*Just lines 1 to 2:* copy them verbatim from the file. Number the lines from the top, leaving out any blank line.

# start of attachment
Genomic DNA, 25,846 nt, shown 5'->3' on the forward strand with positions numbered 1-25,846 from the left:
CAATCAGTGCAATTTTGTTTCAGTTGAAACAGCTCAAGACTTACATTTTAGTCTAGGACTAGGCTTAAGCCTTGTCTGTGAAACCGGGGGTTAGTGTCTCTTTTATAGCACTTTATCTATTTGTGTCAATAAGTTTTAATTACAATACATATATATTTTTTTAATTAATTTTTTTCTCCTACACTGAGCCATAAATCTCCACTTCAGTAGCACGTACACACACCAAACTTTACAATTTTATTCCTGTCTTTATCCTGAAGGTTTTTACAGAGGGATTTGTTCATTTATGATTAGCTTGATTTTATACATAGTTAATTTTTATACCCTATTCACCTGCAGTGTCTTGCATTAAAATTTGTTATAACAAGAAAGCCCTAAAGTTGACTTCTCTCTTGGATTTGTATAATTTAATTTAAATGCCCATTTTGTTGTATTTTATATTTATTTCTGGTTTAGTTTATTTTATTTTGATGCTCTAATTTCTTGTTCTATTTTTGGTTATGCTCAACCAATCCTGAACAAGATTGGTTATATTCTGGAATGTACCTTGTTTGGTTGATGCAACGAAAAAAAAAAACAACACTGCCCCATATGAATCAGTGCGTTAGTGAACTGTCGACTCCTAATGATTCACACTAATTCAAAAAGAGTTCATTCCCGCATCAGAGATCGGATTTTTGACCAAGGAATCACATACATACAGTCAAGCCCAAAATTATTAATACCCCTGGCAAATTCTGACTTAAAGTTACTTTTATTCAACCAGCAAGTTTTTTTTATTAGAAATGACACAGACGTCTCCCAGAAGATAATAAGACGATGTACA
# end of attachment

Genomic DNA, 25,846 nt, shown 5'->3' on the forward strand with positions numbered 1-25,846 from the left:
CAATCAGTGCAATTTTGTTTCAGTTGAAACAGCTCAAGACTTACATTTTAGTCTAGGACTAGGCTTAAGCCTTGTCTGTGAAACCGGGGGTTAGTGTCTCTTTTATAGCACTTTATCTATTTGTGTCAATAAGTTTTAATTACAATACATATATATTTTTTTAATTAATTTTTTTCTCCTACACTGAGCCATAAATCTCCACTTCAGTAGCACGTACACACACCAAACTTTACAATTTTATTCCTGTCTTTATCCTGAAGGTTTTTACAGAGGGATTTGTTCATTTATGATTAGCTTGATTTTATACATAGTTAATTTTTATACCCTATTCACCTGCAGTGTCTTGCATTAAAATTTGTTATAACAAGAAAGCCCTAAAGTTGACTTCTCTCTTGGATTTGTATAATTTAATTTAAATGCCCATTTTGTTGTATTTTATATTTATTTCTGGTTTAGTTTATTTTATTTTGATGCTCTAATTTCTTGTTCTATTTTTGGTTATGCTCAACCAATCCTGAACAAGATTGGTTATATTCTGGAATGTACCTTGTTTGGTTGATGCAACGAAAAAAAAAAACAACACTGCCCCATATGAATCAGTGCGTTAGTGAACTGTCGACTCCTAATGATTCACACTAATTCAAAAAGAGTTCATTCCCGCATCAGAGATCGGATTTTTGACCAAGGAATCACATACATACAGTCAAGCCCAAAATTATTAATACCCCTGGCAAATTCTGACTTAAAGTTACTTTTATTCAACCAGCAAGTTTTTTTTATTAGAAATGACACAGACGTCTCCCAGAAGATAATAAGACGATGTACA